Brazil suspends Belo Sun’s gold mine licence – by Stephanie Nolen (Globe and Mail – July 1, 2014)

The Globe and Mail is Canada’s national newspaper with the second largest broadsheet circulation in the country. It has enormous influence on Canada’s political and business elite.

RIO DE JANEIRO — A Brazilian court has suspended the environmental and provisional licences of Toronto-based gold miner Belo Sun Mining Corp., putting a significant new obstacle in the way of the company’s plans to develop Brazil’s largest gold mine on a tributary of the Amazon river.

Last November a federal court suspended the company’s environmental permit, saying Belo Sun had not taken necessary steps to analyze the mine’s potential impact on indigenous peoples who live within a few kilometers of the mine site.

In December, Belo Sun won temporary permission to keep operating while awaiting a final ruling on that case. But when the ruling came last week, the judge said that the mine stood to cause “negative and irreversible damage to the quality of life and cultural heritage” of the Juruna and Arara peoples and that Belo Sun must complete a study of this issue before it can proceed.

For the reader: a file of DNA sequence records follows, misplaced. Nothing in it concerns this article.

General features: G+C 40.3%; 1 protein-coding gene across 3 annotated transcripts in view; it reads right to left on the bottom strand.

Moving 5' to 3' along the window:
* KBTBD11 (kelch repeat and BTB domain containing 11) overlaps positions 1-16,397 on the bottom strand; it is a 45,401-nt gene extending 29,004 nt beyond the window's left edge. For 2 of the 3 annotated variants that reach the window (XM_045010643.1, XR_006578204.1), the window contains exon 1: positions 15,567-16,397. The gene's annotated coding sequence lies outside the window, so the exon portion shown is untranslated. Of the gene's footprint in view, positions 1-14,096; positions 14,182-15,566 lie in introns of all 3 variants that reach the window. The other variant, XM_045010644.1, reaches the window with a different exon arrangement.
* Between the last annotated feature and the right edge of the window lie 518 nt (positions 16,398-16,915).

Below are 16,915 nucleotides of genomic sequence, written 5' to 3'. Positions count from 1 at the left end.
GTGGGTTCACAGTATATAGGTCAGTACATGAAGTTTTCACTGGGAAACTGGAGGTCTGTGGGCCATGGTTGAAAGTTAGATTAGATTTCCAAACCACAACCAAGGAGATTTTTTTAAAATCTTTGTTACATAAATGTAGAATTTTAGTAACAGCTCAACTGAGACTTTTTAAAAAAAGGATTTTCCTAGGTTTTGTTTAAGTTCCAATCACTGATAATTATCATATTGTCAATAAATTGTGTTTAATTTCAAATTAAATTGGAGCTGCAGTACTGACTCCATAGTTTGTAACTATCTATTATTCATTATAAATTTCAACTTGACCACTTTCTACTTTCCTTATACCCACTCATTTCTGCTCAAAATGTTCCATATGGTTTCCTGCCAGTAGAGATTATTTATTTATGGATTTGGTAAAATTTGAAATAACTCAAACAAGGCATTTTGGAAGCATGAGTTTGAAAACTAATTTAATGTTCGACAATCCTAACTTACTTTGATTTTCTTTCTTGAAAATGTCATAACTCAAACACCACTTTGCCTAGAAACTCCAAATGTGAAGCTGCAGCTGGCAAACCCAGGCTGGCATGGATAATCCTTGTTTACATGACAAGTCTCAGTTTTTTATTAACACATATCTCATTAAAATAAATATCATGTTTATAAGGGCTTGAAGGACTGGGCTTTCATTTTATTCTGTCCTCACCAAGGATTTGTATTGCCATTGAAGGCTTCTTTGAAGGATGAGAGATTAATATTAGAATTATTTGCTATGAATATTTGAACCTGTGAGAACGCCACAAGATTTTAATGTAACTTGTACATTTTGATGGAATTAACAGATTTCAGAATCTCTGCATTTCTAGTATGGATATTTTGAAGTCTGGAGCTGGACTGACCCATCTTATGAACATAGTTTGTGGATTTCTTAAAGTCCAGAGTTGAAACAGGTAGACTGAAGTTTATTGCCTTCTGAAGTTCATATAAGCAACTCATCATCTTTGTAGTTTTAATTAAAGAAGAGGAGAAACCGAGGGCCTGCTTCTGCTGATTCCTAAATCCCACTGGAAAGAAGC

Mark Eaton, Belo Sun’s CEO, said the indigenous impact study is already under way and that the new ruling does not extend the company’s timeline for production. “It’s had an impact on market psyche as these things always do,” Mr. Eaton said in a telephone interview from Toronto. “But it hasn’t come completely out of the blue.”

Mr. Eaton said the company needs another five months to finish the study, and will “probably appeal” the federal court suspension. “We will be applying for installation licence by end of year,” he said.

However Leonardo Amorim, the lawyer for an environmental organization called the Social Environmental Institute which has been trying to block the mine, said that timeline would be astonishingly fast for such an impact study, which must be co-ordinated with Brazil’s indigenous people’s agency, FUNAI. “These things are extremely complex,” he said.

He said that the ruling “is very big news” and may represent a significant step toward protecting indigenous rights if it is upheld on appeal.

Belo Sun cannot apply for an installation license, and begin work, at the site until it has the environmental license.

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